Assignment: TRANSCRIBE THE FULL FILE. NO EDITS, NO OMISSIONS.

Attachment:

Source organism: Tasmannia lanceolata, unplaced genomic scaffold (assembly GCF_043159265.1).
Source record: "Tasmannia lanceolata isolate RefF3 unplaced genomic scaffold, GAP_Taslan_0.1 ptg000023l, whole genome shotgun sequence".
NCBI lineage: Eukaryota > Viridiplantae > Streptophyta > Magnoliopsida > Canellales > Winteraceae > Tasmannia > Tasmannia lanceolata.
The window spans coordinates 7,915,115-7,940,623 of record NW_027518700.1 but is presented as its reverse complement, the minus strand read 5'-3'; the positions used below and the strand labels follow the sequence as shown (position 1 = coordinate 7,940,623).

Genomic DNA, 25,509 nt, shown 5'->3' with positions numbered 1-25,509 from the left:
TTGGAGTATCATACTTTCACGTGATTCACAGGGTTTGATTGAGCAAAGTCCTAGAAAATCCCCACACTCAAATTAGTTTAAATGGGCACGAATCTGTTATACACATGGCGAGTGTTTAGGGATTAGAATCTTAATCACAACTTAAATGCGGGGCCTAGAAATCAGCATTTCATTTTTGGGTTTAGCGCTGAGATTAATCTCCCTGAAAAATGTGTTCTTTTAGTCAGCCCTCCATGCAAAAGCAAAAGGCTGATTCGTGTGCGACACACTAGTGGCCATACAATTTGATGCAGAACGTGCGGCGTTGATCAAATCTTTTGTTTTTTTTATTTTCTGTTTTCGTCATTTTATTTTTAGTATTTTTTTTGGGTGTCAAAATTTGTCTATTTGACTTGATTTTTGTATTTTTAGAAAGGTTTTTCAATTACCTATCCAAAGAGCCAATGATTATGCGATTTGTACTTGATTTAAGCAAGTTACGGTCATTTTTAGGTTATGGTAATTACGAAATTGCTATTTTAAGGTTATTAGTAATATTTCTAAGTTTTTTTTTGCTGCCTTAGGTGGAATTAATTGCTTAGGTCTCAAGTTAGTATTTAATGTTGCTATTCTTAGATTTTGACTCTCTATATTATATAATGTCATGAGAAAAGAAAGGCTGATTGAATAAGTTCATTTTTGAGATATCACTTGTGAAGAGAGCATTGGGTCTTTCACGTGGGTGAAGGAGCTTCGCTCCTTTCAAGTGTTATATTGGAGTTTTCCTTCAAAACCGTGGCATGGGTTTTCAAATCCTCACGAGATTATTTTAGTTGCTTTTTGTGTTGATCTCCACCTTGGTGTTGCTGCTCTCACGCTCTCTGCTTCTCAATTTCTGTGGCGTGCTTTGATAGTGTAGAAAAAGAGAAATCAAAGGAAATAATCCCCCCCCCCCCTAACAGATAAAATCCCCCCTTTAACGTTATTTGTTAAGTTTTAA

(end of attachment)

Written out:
Source organism: Tasmannia lanceolata, unplaced genomic scaffold (assembly GCF_043159265.1).
Source record: "Tasmannia lanceolata isolate RefF3 unplaced genomic scaffold, GAP_Taslan_0.1 ptg000023l, whole genome shotgun sequence".
NCBI lineage: Eukaryota > Viridiplantae > Streptophyta > Magnoliopsida > Canellales > Winteraceae > Tasmannia > Tasmannia lanceolata.
The window spans coordinates 7,915,115-7,940,623 of record NW_027518700.1 but is presented as its reverse complement, the minus strand read 5'-3'; the positions used below and the strand labels follow the sequence as shown (position 1 = coordinate 7,940,623).

Genomic DNA, 25,509 nt, shown 5'->3' with positions numbered 1-25,509 from the left:
TTGGAGTATCATACTTTCACGTGATTCACAGGGTTTGATTGAGCAAAGTCCTAGAAAATCCCCACACTCAAATTAGTTTAAATGGGCACGAATCTGTTATACACATGGCGAGTGTTTAGGGATTAGAATCTTAATCACAACTTAAATGCGGGGCCTAGAAATCAGCATTTCATTTTTGGGTTTAGCGCTGAGATTAATCTCCCTGAAAAATGTGTTCTTTTAGTCAGCCCTCCATGCAAAAGCAAAAGGCTGATTCGTGTGCGACACACTAGTGGCCATACAATTTGATGCAGAACGTGCGGCGTTGATCAAATCTTTTGTTTTTTTTATTTTCTGTTTTCGTCATTTTATTTTTAGTATTTTTTTTGGGTGTCAAAATTTGTCTATTTGACTTGATTTTTGTATTTTTAGAAAGGTTTTTCAATTACCTATCCAAAGAGCCAATGATTATGCGATTTGTACTTGATTTAAGCAAGTTACGGTCATTTTTAGGTTATGGTAATTACGAAATTGCTATTTTAAGGTTATTAGTAATATTTCTAAGTTTTTTTTTGCTGCCTTAGGTGGAATTAATTGCTTAGGTCTCAAGTTAGTATTTAATGTTGCTATTCTTAGATTTTGACTCTCTATATTATATAATGTCATGAGAAAAGAAAGGCTGATTGAATAAGTTCATTTTTGAGATATCACTTGTGAAGAGAGCATTGGGTCTTTCACGTGGGTGAAGGAGCTTCGCTCCTTTCAAGTGTTATATTGGAGTTTTCCTTCAAAACCGTGGCATGGGTTTTCAAATCCTCACGAGATTATTTTAGTTGCTTTTTGTGTTGATCTCCACCTTGGTGTTGCTGCTCTCACGCTCTCTGCTTCTCAATTTCTGTGGCGTGCTTTGATAGTGTAGAAAAAGAGAAATCAAAGGAAATAATCCCCCCCCCCCCTAACAGATAAAATCCCCCCTTTAACGTTATTTGTTAAGTTTTAA